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Sunday, September 11, 2005

Four years ago today al Qaeda defeated the United States

Osama bin Laden got pretty much everything he wanted. The country that existed prior to 9/11 is gone now. In its place is a land where no-warrant searches take place, where you can be locked up indefinitely without being charged or put on trial, where our women and children are fondled obscenely at the airport, where guns are now seized from average citizens, where Big Brother monitors all of our communications (if you don't think the government isn't interested in what you are writing or reading, you're dead wrong), where it's all to easy to lie and deceive people into a horribly executed abortion of a war, where our military forces are stretched to the breaking point, where we are practically surrendering our southern regions to illegal immigration (California to Texas will be northern Mexico at this rate), where citizens do not matter so much as corporate interests...

Dammit, this isn't the America I grew up reading about. I really do wonder if that America can even come back, or if it was ever really here at all.

Do you think that America is a much greater country today than it was four years ago, before the planes hit?

We reacted the wrong way totally. We should have been like the British, treating this like an enormous act of criminal minds and proceeded to punish the guilty as necessary. Instead we got a country that punishes everybody. Well, everyone except those with power and affluence, 'course. When they got bombed this summer the people of Britain were stalwart. We have been nothing other than coward.

We let them win, because we allowed them to make us destroy who we are as Americans. We gave al Quaeda the biggest victory of its existence, and we dare pat ourselves on the back for being "good American patriots" even as we give away one freedom after another for sake of "security" from the government.

H.L. Mencken was right: "Democracy is the worship of jackals by jackasses". I know exactly who the jackals are. The problem is there's too many jackasses in this country ruining it for those of us that still care about these things.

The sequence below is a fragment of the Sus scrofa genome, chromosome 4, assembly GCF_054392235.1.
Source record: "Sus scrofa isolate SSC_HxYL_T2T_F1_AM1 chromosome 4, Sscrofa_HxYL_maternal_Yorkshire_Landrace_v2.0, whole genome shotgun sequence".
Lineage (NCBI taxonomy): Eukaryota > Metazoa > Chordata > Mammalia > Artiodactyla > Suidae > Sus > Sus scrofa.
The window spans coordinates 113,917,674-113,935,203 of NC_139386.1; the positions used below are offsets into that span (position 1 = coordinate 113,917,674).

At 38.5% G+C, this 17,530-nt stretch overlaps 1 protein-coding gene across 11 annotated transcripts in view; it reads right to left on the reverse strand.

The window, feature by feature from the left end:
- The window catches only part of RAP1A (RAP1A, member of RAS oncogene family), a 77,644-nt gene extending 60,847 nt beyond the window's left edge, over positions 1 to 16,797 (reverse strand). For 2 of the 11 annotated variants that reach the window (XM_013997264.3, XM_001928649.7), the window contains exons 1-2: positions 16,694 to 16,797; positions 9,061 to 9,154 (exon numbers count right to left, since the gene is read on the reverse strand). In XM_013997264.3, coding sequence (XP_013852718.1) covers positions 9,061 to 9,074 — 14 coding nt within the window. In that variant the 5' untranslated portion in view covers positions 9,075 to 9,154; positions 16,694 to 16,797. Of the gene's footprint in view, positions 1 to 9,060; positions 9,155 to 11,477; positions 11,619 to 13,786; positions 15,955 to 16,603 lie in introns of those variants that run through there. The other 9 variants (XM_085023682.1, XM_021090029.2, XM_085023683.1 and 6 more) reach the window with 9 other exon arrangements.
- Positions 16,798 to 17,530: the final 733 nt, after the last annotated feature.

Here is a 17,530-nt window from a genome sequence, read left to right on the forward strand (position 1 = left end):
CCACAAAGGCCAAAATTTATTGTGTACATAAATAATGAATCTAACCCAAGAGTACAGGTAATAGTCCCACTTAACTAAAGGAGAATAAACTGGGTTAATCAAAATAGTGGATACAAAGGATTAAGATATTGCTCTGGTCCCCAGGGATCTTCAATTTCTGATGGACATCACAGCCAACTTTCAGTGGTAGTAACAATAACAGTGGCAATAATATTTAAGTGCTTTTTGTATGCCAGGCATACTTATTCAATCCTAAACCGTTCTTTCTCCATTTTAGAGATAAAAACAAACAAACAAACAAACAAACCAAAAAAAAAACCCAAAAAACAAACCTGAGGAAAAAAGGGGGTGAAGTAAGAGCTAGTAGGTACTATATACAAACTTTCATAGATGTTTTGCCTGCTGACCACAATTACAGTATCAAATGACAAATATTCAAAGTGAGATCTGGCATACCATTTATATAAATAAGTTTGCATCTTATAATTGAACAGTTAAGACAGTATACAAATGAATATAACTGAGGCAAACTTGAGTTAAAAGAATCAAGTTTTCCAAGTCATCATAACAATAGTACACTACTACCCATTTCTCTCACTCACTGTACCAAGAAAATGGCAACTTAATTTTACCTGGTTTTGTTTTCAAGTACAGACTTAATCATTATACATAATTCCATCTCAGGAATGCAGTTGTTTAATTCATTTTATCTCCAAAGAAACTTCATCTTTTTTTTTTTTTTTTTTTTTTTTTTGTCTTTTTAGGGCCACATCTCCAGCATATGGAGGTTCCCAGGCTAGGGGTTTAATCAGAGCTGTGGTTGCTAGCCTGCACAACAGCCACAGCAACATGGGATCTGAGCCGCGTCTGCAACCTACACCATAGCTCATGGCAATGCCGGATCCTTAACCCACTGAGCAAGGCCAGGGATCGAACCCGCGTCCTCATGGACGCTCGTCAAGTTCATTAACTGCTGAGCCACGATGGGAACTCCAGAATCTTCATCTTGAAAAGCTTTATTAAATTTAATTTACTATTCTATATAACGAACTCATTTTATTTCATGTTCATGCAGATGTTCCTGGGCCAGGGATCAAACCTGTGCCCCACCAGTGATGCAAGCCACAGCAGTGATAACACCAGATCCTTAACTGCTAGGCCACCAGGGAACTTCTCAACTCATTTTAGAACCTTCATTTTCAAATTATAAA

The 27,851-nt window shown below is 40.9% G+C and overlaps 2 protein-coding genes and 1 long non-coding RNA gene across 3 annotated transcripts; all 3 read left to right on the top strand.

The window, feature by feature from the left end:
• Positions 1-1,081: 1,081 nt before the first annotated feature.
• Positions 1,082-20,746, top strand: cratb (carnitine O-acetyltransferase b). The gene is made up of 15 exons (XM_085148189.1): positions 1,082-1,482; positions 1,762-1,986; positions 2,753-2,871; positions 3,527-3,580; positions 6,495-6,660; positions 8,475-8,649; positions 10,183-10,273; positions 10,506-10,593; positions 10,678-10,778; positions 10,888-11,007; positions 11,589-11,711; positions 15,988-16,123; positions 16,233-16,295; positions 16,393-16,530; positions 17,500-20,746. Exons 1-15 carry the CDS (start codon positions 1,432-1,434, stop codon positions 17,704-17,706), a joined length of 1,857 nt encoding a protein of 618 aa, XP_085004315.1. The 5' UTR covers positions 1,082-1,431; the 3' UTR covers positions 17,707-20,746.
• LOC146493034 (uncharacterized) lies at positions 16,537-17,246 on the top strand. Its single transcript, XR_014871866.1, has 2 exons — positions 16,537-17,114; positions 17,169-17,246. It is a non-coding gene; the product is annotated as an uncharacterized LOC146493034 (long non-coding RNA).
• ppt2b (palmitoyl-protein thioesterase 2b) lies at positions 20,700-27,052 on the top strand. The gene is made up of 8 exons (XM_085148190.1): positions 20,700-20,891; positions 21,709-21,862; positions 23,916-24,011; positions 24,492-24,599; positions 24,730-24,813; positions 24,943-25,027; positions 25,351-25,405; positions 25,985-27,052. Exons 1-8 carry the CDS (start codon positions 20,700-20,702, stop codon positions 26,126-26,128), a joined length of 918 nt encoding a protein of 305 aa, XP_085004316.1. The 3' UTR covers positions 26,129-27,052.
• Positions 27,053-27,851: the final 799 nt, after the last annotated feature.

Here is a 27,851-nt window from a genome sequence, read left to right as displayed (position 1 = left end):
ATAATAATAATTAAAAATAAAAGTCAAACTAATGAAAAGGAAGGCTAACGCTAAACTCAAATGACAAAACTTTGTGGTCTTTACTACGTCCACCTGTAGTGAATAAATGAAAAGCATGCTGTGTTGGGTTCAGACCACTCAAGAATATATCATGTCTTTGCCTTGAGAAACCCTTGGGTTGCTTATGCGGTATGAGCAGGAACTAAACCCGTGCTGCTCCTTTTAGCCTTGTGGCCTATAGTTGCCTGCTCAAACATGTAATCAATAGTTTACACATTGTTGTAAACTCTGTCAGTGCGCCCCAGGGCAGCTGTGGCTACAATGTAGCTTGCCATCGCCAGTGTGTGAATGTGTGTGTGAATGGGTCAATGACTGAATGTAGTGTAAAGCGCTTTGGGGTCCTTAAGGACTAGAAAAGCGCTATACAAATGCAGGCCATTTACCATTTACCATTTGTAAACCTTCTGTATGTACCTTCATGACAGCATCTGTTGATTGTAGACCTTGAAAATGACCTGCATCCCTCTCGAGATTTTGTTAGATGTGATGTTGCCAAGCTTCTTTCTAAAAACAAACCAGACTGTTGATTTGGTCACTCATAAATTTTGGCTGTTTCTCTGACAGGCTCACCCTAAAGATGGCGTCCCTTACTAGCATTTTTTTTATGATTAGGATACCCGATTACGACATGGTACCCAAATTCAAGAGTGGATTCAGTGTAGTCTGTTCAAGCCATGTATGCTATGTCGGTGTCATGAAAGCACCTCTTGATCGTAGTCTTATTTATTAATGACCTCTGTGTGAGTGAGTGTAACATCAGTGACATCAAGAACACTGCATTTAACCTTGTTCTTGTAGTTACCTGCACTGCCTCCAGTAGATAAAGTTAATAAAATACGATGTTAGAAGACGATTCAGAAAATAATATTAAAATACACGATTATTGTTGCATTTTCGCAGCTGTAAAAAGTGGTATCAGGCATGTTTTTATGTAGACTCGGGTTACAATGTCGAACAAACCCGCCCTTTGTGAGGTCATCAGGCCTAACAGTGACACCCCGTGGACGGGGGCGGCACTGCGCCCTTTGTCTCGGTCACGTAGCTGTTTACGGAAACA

I don't feel any bit "patriotic" on this fourth anniversary of 9/11, because there's precious little left to this country to feel proud about. And I refuse to be a hypocrite about it. We've been destroying ourselves ever since. There won't even be an America like this in another five years, the way things are going. You tell me how that's something to honor with empty words and useless gestures.


Anonymous said...

I'm still wondering who al-Qaeda is. Somebody's lying about something, since it is supposedly this all encompassing organization that Osama runs and all the people in Iraq are his 'lieutenants'.

Whatever, I'm still wondering how Osama got explosives into WTC 7 (the 47 story building that collapsed that afternoon) and made that come down with only small fires inside. Oh, yeah, and why did all the firefighters report explosions going off in the Twin Towers?

Since Osama was a CIA asset in the 1980's, maybe we should rename his organization 'Al-CIAda' or something.


Jon said...

It is disgusting how some people try to sell the war using "patriotism". i.e. If you don't support the war you are not patriotic. War is not a glorified act that should or needs to be sold. The war can already be considered a failure if the aims were to secure Saddam's WMDs. How the American people can forgive the President's failure and vote him for a second term I will never understand. And now blind patriots of America justify the continued occupation of Iraq by saying those who fell in Iraq would have died in vain if they pulled out now. It seems to me more like the collective thinking of people too afraid to admit they were wrong and previous justification of the war. But with no disrespect to the fallen whatsoever, this is what happens when you vote for a 'war president'.

Perhaps Osama really did achieve his aim 4yrs ago. Perhaps 9/11 was just a spark that would set off the spontaneous downfall of everything that was America.

Winston said...

Damn, Knight. This sounds like an "I'm emigrating opus", "because there's precious little left to this country to feel proud about."

I just think you are overridden with pessimism. While I understand the Patriot Act has some problems, there's precious little evidence of the abuses many have feared, notwithstanding certain problematic detentions.

Chris Knight said...

"This sounds like an "I'm emigrating opus", "because there's precious little left to this country to feel proud about.""

Not that bad an idea, actually. Yeah, I'm pessimistic but it didn't come without a lot happening to earn that, sad to say.

You know what troubles me a lot about the Patriot Act? It's that something that big came together in so short a time. This wasn't something cobbled together immediately post-9/11. It most likel had been sitting on a shelf for a long time already, just waiting for the right time to be brought out. And then when it was, not one represenative or senator went on record as saying they actually read the thing.

The biggest mistake we made after 9/11 was allowing our government to define our anger for us. It took too much upon itself that it had no right to have. As a result we gave it permission to do things that in other circumstances we would have said "no" outright to. I like to think so anyway: one never can underestimate the stupidity of the American people unfortunately.